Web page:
Compulsion in religion : Saddam Hussein, Islam, and the roots of insurgencies in Iraq / Samuel Helfont
- Helfont, Samuel
- New York, NY : Oxford University Press, 
- Copyright Date:
- Physical Description:
- xii, 290 pages ; 25 cm
- The penetration of Iraq's religious landscape 1979-1989 -- Saddam takes control -- Co-opting and coercing religion in Saddam's Iraq -- Co-opting and coercing Shi'ism -- Suppressing the Islamist opposition -- Addressing the limits of coercion and co-optation -- The Gulf War and its aftermath 1990-1993 -- Continuity and change in the Gulf War -- Iraq's religious landscape in the wake of the Gulf War -- The faith campaign 1993-2003 -- A transformed religious landscape -- The regime and the Shi'is in the 1990s -- Mechanisms of control -- Putting the system to work -- The invasion of Iraq : war and the emergence of religious insurgencies -- American misconceptions about Iraq and the 2003 invasion -- Emergence of religious insurgencies in Iraq -- Conclusion : Saddam the counter-insurgent and other reflections on ruling Iraq.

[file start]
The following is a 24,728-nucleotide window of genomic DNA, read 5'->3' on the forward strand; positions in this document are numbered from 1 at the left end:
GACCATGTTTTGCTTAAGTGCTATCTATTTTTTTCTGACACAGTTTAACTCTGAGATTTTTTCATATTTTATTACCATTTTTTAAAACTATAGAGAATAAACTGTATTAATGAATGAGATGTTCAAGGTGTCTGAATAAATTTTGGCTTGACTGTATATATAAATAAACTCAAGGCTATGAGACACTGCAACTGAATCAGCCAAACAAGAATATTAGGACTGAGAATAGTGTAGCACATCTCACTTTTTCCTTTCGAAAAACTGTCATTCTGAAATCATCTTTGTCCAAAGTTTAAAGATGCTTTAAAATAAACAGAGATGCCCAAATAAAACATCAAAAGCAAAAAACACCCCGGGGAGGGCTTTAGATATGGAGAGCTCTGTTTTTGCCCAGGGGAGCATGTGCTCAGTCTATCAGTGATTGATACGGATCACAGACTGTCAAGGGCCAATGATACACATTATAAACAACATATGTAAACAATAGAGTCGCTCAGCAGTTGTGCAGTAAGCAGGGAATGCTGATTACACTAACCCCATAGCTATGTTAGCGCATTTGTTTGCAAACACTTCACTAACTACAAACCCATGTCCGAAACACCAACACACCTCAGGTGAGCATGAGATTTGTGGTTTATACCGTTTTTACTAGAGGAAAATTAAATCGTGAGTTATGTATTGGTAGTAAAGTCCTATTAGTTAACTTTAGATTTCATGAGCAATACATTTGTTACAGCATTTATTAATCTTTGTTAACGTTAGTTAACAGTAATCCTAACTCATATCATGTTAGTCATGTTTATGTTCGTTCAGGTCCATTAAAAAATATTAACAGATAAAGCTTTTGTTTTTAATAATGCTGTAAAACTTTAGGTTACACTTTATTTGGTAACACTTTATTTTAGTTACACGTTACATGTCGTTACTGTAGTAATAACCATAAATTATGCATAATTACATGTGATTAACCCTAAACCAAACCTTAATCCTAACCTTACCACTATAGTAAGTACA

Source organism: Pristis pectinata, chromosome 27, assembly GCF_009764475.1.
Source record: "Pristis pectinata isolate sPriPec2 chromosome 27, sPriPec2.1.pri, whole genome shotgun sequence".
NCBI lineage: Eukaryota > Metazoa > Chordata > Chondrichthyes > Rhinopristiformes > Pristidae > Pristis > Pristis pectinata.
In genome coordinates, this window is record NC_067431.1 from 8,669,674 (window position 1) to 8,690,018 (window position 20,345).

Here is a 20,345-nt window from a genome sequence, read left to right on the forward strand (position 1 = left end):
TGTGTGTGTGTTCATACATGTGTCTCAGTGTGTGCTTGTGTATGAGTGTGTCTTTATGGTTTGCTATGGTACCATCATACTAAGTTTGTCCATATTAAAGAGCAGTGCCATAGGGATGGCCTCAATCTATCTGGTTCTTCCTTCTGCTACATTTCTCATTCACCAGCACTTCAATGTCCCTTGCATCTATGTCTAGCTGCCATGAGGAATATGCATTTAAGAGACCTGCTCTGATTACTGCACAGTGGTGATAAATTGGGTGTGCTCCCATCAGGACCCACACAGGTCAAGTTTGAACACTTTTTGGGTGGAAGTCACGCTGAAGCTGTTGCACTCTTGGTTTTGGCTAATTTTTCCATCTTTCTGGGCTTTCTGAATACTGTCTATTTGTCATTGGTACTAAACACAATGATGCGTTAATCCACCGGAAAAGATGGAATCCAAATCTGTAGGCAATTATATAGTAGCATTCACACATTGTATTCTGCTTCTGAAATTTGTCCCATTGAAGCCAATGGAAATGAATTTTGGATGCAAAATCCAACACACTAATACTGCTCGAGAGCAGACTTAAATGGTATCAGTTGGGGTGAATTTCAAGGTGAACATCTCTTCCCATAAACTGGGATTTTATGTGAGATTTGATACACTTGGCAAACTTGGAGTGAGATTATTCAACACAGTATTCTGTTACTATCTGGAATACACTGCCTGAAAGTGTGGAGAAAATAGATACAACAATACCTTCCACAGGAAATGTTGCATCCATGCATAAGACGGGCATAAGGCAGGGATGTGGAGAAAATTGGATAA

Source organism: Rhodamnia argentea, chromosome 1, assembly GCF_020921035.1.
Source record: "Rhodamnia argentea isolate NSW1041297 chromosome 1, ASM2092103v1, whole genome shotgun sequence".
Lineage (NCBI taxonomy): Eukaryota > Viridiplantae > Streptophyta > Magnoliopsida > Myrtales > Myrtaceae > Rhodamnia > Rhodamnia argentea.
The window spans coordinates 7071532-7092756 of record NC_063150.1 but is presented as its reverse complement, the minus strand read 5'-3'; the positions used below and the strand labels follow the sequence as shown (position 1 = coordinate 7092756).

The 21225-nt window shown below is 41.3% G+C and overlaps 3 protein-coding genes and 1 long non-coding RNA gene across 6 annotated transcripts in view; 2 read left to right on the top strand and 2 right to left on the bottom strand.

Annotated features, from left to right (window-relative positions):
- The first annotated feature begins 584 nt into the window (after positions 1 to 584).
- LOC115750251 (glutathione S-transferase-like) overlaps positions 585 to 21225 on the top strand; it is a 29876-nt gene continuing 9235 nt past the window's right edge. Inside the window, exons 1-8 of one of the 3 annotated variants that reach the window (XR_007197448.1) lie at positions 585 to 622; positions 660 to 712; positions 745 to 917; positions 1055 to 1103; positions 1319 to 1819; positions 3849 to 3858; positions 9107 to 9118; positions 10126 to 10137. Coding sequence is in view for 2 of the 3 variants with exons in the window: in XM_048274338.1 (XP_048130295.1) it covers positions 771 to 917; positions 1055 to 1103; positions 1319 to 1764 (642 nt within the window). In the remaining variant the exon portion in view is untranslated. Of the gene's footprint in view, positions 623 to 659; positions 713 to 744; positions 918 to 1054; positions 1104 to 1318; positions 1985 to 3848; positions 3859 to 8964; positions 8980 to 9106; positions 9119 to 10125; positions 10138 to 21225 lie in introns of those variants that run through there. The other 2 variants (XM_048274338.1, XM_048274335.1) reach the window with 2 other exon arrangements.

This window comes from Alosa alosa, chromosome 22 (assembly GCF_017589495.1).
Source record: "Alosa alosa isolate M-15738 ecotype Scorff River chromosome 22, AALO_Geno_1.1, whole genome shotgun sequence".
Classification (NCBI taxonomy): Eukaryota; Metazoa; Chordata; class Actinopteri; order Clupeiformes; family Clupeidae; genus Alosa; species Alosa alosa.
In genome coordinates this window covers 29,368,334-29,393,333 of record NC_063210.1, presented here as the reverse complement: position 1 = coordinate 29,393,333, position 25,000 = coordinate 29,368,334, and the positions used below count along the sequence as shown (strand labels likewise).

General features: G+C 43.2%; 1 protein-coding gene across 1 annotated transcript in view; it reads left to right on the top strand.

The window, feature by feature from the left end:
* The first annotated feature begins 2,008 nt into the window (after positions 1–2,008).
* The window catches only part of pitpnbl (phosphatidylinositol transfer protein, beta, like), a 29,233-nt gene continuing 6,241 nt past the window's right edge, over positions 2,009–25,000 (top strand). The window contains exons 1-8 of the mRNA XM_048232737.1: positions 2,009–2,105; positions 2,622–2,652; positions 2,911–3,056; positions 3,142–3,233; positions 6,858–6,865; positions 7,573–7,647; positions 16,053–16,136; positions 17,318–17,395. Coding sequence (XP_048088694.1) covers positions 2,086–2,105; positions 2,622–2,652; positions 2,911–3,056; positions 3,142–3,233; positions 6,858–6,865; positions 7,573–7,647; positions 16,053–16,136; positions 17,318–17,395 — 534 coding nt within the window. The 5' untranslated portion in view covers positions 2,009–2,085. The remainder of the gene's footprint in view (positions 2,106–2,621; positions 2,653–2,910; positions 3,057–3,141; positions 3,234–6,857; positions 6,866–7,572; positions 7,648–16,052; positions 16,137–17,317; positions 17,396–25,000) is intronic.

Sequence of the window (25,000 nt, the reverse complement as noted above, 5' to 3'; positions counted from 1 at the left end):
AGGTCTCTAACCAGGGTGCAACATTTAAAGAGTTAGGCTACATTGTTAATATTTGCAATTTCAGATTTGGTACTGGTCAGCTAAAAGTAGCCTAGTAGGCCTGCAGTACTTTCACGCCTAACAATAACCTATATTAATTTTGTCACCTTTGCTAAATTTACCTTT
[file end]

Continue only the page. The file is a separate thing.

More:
- This book draws on newly available archives from the Iraqi state and Ba'th Party to present a revisionist history of Saddam Hussein's religious policies. The point of doing this, other than to correct the current understanding of Saddam's political use of religion through his presidency, is to argue that the policies promoted then directly contributed to the rise of religious insurgencies in post-2003 Iraq as well as the current and probably future crises in the country. In looking at Saddam's policies in the 1990s, many have interpreted his support for state religion as evidence of a dramatic shift away from Arab nationalism, toward political Islam. But this book shows that the 'Faith Campaign' he launched during this time was the culmination of a plan to use religion for political ends, begun upon his assumption of the Iraqi presidency in 1979. At this time, Saddam began constructing the institutional capacity to control and monitor Iraqi religious institutions. The resulting authoritarian structures allowed him to employ Islamic symbols and rhetoric in public policy, but in a controlled manner. By the 1990s, these policies became fully realized. Following the American-led invasion of Iraq in 2003, religion remained prominent in Iraqi public life, but the system that Saddam had put in place to contain it was destroyed. Sunni and Shi'i extremists who had been suppressed and silenced were now free. They thrived in an atmosphere where religion had been actively promoted, and formed militant organizations which have torn the country apart since.
- 9780190843311 (hardcover ; alk. paper)
0190843314 (hardcover ; alk. paper)
- Bibliography Note:
- Includes bibliographical references (pages 239-277) and index.
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